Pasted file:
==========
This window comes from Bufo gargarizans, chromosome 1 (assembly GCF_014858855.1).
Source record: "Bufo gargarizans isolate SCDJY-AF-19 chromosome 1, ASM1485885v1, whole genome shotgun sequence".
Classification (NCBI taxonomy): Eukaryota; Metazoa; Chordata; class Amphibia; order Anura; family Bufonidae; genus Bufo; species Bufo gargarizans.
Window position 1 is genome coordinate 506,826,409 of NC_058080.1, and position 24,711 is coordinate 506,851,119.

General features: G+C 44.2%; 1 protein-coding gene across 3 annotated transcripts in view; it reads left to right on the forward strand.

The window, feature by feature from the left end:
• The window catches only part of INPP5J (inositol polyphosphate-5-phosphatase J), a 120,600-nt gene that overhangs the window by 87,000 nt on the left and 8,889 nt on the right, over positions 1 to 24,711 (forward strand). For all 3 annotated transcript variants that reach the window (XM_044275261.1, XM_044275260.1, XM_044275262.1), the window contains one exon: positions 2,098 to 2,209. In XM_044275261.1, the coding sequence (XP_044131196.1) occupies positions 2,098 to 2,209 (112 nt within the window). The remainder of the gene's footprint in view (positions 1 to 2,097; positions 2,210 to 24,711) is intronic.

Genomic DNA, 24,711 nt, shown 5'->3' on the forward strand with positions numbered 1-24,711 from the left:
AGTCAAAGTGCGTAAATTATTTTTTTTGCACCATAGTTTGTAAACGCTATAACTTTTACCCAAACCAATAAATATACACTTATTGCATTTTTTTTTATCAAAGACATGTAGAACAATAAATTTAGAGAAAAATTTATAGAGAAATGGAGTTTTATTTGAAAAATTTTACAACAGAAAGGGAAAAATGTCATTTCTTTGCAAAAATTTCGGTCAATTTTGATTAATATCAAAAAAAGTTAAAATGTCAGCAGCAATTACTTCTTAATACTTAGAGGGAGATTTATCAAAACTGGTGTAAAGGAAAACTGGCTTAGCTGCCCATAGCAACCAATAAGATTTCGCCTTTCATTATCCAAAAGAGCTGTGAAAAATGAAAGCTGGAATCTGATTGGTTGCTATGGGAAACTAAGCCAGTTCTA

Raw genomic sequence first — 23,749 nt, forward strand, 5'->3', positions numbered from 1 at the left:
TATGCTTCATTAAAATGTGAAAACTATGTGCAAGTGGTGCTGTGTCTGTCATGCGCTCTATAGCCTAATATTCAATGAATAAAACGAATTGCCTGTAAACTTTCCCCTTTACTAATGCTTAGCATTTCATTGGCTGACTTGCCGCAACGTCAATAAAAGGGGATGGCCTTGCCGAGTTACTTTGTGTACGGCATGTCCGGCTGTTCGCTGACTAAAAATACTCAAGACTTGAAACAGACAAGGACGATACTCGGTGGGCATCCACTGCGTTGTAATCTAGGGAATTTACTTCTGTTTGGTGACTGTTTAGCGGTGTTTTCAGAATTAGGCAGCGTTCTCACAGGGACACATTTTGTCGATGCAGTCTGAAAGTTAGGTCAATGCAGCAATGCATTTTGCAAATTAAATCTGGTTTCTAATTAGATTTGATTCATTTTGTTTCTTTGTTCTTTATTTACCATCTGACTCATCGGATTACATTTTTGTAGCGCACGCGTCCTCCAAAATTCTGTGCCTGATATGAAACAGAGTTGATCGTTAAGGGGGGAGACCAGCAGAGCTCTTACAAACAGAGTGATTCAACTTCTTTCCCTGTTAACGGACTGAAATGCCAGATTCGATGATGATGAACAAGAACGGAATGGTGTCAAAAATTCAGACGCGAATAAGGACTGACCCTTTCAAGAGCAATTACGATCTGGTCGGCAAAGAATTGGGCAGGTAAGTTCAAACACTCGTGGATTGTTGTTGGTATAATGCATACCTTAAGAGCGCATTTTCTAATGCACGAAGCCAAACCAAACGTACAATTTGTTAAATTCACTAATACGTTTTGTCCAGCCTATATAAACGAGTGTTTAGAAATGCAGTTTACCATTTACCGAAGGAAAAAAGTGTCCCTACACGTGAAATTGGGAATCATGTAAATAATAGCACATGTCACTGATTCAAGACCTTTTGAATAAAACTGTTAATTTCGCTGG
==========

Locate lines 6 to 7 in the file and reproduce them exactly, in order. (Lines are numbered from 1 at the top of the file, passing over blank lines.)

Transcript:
The window, feature by feature from the left end:
• The window catches only part of INPP5J (inositol polyphosphate-5-phosphatase J), a 120,600-nt gene that overhangs the window by 87,000 nt on the left and 8,889 nt on the right, over positions 1 to 24,711 (forward strand). For all 3 annotated transcript variants that reach the window (XM_044275261.1, XM_044275260.1, XM_044275262.1), the window contains one exon: positions 2,098 to 2,209. In XM_044275261.1, the coding sequence (XP_044131196.1) occupies positions 2,098 to 2,209 (112 nt within the window). The remainder of the gene's footprint in view (positions 1 to 2,097; positions 2,210 to 24,711) is intronic.